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Relevant and Realistic Training

By Cmdr. David Turner, Royal New Zealand Navy
Commanding Officer, HMNZS Canterbury (L 421)

Ships depart: Sea phase of Rim of the Pacific (RIMPAC) Exercise 2014
The Royal New Zealand Navy strategic sealift HMNZS Canterbury (L 421) departs Pearl Harbor to participate in the sea phase of Rim of the Pacific (RIMPAC) Exercise 2014.

 

It is exciting for any commanding officer of a naval ship to be involved in a Rim of the Pacific (RIMPAC) exercise, but right now I find myself thrilled to bits to be the commanding officer of Her Majesty’s Royal New Zealand Ship Canterbury (L 421). This is the first time that the Royal New Zealand Navy has sent an amphibious support ship to take part in RIMPAC, so it’s a great opportunity for us all to demonstrate the unique capabilities and functionality that our ship brings to this multinational exercise. It is just so professionally rewarding for us to work closely with other nations, other navies and so many different ships, submarines and aircraft.  RIMPAC provides an exceptional opportunity for relevant and realistic training which varies from humanitarian assistance/disaster relief (HA/DR) response to maritime security.

RIMPAC 2014 ships depart for sea phase
The Coast Guard Cutter USCGC Waesche (WMSL 751) departs to participate in the at-sea phase of Rim of the Pacific (RIMPAC) Exercise 2014.

It is with this is mind that on the morning of Friday, July 11 the ship responded to an HA/DR task given to us by the Japanese Defence Ship Ise (DDH 182), which was in charge of our task group. The scenario we were exercising was that a small Pacific island had been hit by a cyclone and a United Nations HA/DR effort had been initiated. Our job was to deliver the relief stores that we had embarked prior to sailing from Pearl Harbor. After waiting for the United States Coast Guard Ship Waesche (WMSL 751) to confirm that the area was safe to enter, we sailed in closer to land. This both reduced the time it would take to land the stores but also kept Canterbury in calmer seas, ensuring the operation of disembarking stores was conducted as safely as possible.

Once the ship was in a sheltered position, the crew began the routine task of craning the two landing craft mediums (LCMs) over the side and into the water. At 58 tonnes each, it takes a significant number of ship’s company to man all the key positions, especially the steadying lines that are used to keep the LCM from becoming unwieldy during the launch. Even in a calm sea, these heavy vessels can have a tendency to swing if not properly handled. Fortunately, under the skilful crane operators and the watchful eye of my executive officer, the operation was conducted in textbook style. Next, the LCMs had to be loaded with supplies, which in this case were two cargo containers and a US Army Humvee vehicle. Once again, craning anything over the side of the ship into the waiting LCMs at sea is a challenge. But on this occasion, the stores had to be craned from the cargo deck, through an opening on the flight deck and then over the side into the LCM. Strong arms and sturdy bodies were required to steady the containers as one by one they were lifted from the cargo deck. Manuevering the containers through the opening in the flight deck is a bit like threading the eye of a needle without touching the sides whilst sitting on a swing in the park. And even then it’s not over – the containers then needed to be placed precisely on a designated spot within the moving LCM.  No small achievement, but thanks to the skills and determination of all concerned, the job was completed safely.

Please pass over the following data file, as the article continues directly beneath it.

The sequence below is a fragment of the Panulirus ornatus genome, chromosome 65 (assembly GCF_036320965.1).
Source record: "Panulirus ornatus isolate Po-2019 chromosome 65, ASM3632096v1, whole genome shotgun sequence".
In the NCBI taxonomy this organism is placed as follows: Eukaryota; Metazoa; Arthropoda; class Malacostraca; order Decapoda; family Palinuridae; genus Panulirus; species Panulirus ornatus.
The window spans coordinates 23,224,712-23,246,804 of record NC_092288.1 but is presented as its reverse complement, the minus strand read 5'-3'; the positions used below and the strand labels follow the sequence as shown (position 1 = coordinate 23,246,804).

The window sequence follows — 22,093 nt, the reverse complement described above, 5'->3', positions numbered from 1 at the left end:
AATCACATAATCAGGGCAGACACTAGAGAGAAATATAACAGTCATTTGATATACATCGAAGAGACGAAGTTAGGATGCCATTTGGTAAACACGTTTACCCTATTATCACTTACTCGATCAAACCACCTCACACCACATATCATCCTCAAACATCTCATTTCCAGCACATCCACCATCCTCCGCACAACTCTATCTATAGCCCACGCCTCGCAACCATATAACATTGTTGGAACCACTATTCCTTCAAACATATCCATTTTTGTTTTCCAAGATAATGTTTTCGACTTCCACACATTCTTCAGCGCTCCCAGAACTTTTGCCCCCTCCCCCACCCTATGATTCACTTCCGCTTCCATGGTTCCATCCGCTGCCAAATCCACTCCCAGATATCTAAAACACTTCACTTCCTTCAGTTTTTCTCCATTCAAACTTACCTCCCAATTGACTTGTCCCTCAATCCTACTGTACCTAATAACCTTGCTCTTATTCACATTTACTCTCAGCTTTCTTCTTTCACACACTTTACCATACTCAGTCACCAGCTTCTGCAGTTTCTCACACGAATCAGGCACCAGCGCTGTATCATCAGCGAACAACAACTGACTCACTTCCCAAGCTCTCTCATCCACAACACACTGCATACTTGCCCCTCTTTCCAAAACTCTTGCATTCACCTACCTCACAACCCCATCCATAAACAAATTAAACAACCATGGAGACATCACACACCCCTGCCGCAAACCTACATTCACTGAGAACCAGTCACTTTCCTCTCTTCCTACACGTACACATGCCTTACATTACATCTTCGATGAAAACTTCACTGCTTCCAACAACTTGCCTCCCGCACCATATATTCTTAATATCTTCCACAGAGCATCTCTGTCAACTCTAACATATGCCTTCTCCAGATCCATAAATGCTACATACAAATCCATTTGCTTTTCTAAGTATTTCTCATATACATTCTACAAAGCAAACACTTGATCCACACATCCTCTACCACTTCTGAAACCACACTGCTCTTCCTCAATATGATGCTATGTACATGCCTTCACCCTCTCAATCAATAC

Military personnel from various international partners hold a planning conference for the humanitarian assistance and disaster relief portion of Rim of the Pacific (RIMPAC) Exercise 2014.
Military personnel from various international partners hold a planning conference for the humanitarian assistance and disaster relief portion of Rim of the Pacific (RIMPAC) Exercise 2014.

Once the first LCM had left the ship to proceed ashore to drop off its vital cargo, attention was turned to load the second LCM with the Humvee. To load the second LCM, we lowered the stern ramp and drove the vehicle straight off the ship’s cargo deck and straight onto the waiting LCM. Once the vehicle was secured, the second LCM departed for shore.

This evolution is only a very small part of RIMPAC. However, even within this evolution, we can see examples of interoperability between nations; the Japanese controlled the evolution and the United States Coast Guard provided protection of the ships and ensured the approach channels to the designated landing site were safe.

We are all enjoying our RIMPAC experience so far – it has been great to train and learn from our multinational partners with the aim of continuing the development of New Zealand Defence Force Amphibious Task Force elements and ensuring interoperability of maritime, land and air assets.

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